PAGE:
I guess it’s cheaper than actually developing housing that’s affordable, though. Plus, the city gets the added bonus of looking busy at all hours of the day and night!

At the turn of the century, I worked for an organization that was organizing welfare mothers who were being moved from welfare to work. One of my responsibilities there was policy research, and I remember reading a study that someone had done (in the early 90s? not sure) about how the differences between the way that poverty is portrayed in the media during a recession (lots of ‘deserving poor,’ who tend to be white folks that lost a job and fell on hard times) versus the way it is portrayed in good economic times (lots of multi-generational ‘welfare queens’ who drive cadillacs and are black).

I’ve been noticing a lot of poor white folks in the news recently, is all I’m saying.

May 20, 2008. politically motivated. 5 comments.

would you like to come over and kick me in the head?

A confession:

Sometimes, I really am the world’s worst mother. It’s not just something that my kids say to hurt my feelings.

On Thursday morning, I got really fed up with the fact that the Bee was dawdling about getting ready for school (like–it was 8:15, she needs to be at school by 8:30, she was still in her pajamas). This is a dawdling that’s been going on for a week, and I was/am so tired of having to nag my kid out of the house every day.

We got into a huge fight about it–at one point, she, landisdad and I were all screaming–and finally I yelled, “what’s wrong with you?” at her, and she broke down in tears and told me that one of her friends has been making fun of her clothes every day. Because they ‘don’t match.’ And because she wears the same sneakers every day. And that two days ago, this other girl pointed out to her several times that she was wearing a purple shirt and brown socks. And that the Bee, for the past week, has been freezing up every time she opens her dresser before she gets ready in the morning, because she is afraid that she will pick the wrong thing to wear.


Was. Not. Prepared.

I honestly believed that we had a few years before this “I’m telling you this hard truth because I’m your friend and I want you to be a better person/popular/cuter” kind of bullshit started.

And I honestly believed that, when it happened, I would actually help my daughter through it in a calm and supportive way, instead of screaming at her.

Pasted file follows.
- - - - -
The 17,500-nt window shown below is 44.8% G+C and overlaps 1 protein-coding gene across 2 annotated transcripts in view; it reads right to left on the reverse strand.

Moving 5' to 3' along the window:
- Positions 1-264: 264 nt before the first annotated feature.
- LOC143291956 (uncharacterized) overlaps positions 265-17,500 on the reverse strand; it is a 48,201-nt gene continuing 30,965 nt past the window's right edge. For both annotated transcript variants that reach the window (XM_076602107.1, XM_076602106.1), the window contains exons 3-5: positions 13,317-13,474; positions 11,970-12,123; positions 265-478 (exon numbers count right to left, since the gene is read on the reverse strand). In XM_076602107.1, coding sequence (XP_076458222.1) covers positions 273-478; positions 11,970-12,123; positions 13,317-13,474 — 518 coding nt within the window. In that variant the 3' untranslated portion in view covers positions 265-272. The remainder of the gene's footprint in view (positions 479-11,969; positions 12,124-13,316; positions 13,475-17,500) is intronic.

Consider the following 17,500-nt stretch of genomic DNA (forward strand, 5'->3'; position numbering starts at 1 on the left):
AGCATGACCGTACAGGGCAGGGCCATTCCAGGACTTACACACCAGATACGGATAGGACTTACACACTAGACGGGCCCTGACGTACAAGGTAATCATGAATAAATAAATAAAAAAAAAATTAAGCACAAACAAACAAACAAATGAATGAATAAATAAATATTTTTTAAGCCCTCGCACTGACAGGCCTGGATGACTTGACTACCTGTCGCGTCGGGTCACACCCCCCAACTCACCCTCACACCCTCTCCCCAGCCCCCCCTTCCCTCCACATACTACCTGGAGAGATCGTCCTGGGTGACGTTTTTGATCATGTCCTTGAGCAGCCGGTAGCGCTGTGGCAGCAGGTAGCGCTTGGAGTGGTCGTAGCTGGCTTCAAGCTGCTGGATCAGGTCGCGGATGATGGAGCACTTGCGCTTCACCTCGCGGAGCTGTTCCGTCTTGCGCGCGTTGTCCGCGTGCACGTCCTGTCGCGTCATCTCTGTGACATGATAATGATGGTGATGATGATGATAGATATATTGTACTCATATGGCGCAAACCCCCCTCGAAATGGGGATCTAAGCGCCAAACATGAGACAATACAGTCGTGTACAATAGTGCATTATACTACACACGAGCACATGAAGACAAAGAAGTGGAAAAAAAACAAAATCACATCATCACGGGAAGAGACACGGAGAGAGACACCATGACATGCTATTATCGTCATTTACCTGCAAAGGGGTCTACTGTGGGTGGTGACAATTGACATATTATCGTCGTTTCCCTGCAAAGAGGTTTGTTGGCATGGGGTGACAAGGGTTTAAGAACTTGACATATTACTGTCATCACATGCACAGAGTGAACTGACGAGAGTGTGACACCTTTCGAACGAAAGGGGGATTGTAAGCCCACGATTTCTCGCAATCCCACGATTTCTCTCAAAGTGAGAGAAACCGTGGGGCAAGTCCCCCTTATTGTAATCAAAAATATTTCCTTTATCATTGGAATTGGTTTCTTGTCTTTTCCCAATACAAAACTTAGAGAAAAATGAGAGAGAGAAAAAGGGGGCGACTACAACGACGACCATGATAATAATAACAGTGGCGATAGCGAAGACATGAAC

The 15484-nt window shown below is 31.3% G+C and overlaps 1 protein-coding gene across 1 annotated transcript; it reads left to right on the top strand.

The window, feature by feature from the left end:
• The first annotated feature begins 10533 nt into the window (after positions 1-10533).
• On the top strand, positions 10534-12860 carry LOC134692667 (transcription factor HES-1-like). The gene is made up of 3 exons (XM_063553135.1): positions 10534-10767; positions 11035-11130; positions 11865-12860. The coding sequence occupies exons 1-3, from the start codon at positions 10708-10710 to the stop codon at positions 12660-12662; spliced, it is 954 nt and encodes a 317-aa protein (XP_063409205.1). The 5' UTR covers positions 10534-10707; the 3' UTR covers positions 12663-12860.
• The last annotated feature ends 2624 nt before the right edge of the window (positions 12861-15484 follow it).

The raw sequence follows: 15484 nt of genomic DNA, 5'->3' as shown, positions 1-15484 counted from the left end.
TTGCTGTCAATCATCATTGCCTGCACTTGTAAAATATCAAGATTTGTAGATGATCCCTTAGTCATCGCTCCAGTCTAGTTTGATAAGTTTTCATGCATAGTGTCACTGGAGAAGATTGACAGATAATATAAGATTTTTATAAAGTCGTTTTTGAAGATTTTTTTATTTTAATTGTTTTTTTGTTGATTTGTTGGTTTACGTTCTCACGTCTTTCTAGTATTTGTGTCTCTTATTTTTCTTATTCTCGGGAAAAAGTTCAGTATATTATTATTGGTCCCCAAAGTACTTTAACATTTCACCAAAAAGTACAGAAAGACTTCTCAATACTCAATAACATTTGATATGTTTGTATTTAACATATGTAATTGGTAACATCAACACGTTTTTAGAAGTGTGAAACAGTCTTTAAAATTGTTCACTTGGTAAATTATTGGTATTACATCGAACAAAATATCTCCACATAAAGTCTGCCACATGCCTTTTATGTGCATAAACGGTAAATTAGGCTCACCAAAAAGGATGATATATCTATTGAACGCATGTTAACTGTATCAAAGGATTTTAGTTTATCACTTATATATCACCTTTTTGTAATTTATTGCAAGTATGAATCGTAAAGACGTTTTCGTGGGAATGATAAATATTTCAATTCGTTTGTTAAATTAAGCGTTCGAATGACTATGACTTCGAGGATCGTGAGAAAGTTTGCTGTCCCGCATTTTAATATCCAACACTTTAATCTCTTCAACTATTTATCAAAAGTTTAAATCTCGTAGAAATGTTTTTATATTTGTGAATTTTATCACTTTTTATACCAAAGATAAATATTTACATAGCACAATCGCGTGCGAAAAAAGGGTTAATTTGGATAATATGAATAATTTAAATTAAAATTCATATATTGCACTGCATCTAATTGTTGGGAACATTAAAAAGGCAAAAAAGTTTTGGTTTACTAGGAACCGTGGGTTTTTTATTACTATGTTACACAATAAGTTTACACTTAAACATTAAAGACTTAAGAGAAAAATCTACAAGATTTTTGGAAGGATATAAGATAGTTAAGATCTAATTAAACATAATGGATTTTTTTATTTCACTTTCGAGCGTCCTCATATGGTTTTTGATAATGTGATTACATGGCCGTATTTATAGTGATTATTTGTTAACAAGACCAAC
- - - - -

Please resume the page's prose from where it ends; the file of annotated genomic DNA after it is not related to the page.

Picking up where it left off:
We’ve had a bunch of conversations about this topic since then, and come up with some strategies for her to call out the other girl for bullying her, and enlisting some of her other friends as a support network. I told her a story about how I ran away from school when I was in the fourth grade, because I was getting teased for an outfit that I was wearing. I’ve asked her repeatedly why she didn’t tell me and landisdad what was going on earlier. You know what she said? “It’s embarrassing, mom.”

So we talked some more about that, and about how there are other adults that she can talk to, if she doesn’t want to talk to me and landisdad about things like this, and about how we live in a country where people will judge you on your appearance, and you have to learn to be happy with the way that you look, or else there will always be someone making you feel bad about it because you’re too fat, or your skin is too dark, or your nose is too big, or you wear too many stripy clothes, or you have feet that are too large, or eleventy-million other things that are not “the norm.”

And I feel like she’s going to be okay about this, in the long run, and she will learn to stand up for herself against bullies, and she’s a tough kid.

But I also feel like I fucked up, and that at a time when my kid really needed me to pay attention to her, and notice things about her, what I chose to do was make her feel worse about herself, because she was making me late for work.

The thing about parenting is, you can’t wallow in your own feelings of fucked-up-ed-ness. I’d like to spend a bunch of time lying in my bed, curled in the fetal position, but that’s not going to make the thing I fucked up better. I’d like to invite you, oh people of the internets, to come over and kick me in the head, but that’s not going to make it better either.

So instead, I post this cautionary tale:

Sometimes, your kid is not dawdling just to get on your last nerve. Sometimes, your kid has a rich and fascinating (and even scary) interior life that has nothing to do with you. Pay attention.

May 17, 2008. Tags: . growing up, thoughtful parenting. 21 comments.

back to the politics

I hope you all had a lovely Mother’s Day (if you’re a mother), or you just got to sleep in on a Sunday (if you’re not). My favorite moment of the morning was when I came down the stairs (after being summoned to breakfast) to see the Potato acting as a maitre d’, asking me if I had a reservation. I could have eaten him for breakfast!

But Mother’s Day is over now, and I’m back to my usually snarky self. Here’s my new favorite political blog: